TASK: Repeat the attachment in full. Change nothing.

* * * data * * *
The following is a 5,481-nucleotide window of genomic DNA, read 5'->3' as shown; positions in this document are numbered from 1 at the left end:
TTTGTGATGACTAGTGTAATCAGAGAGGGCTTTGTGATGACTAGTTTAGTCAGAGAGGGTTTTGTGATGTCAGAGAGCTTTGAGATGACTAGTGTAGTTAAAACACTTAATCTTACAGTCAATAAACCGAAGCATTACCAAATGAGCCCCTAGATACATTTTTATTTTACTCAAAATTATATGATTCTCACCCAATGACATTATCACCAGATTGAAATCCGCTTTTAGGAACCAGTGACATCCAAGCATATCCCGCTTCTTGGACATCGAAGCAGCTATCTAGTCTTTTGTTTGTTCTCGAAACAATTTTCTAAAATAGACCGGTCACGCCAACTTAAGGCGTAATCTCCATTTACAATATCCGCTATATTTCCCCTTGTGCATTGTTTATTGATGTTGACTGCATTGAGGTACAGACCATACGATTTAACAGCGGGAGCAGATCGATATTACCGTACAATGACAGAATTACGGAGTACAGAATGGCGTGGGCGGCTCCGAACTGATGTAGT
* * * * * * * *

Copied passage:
The following is a 5,481-nucleotide window of genomic DNA, read 5'->3' as shown; positions in this document are numbered from 1 at the left end:
TTTGTGATGACTAGTGTAATCAGAGAGGGCTTTGTGATGACTAGTTTAGTCAGAGAGGGTTTTGTGATGTCAGAGAGCTTTGAGATGACTAGTGTAGTTAAAACACTTAATCTTACAGTCAATAAACCGAAGCATTACCAAATGAGCCCCTAGATACATTTTTATTTTACTCAAAATTATATGATTCTCACCCAATGACATTATCACCAGATTGAAATCCGCTTTTAGGAACCAGTGACATCCAAGCATATCCCGCTTCTTGGACATCGAAGCAGCTATCTAGTCTTTTGTTTGTTCTCGAAACAATTTTCTAAAATAGACCGGTCACGCCAACTTAAGGCGTAATCTCCATTTACAATATCCGCTATATTTCCCCTTGTGCATTGTTTATTGATGTTGACTGCATTGAGGTACAGACCATACGATTTAACAGCGGGAGCAGATCGATATTACCGTACAATGACAGAATTACGGAGTACAGAATGGCGTGGGCGGCTCCGAACTGATGTAGT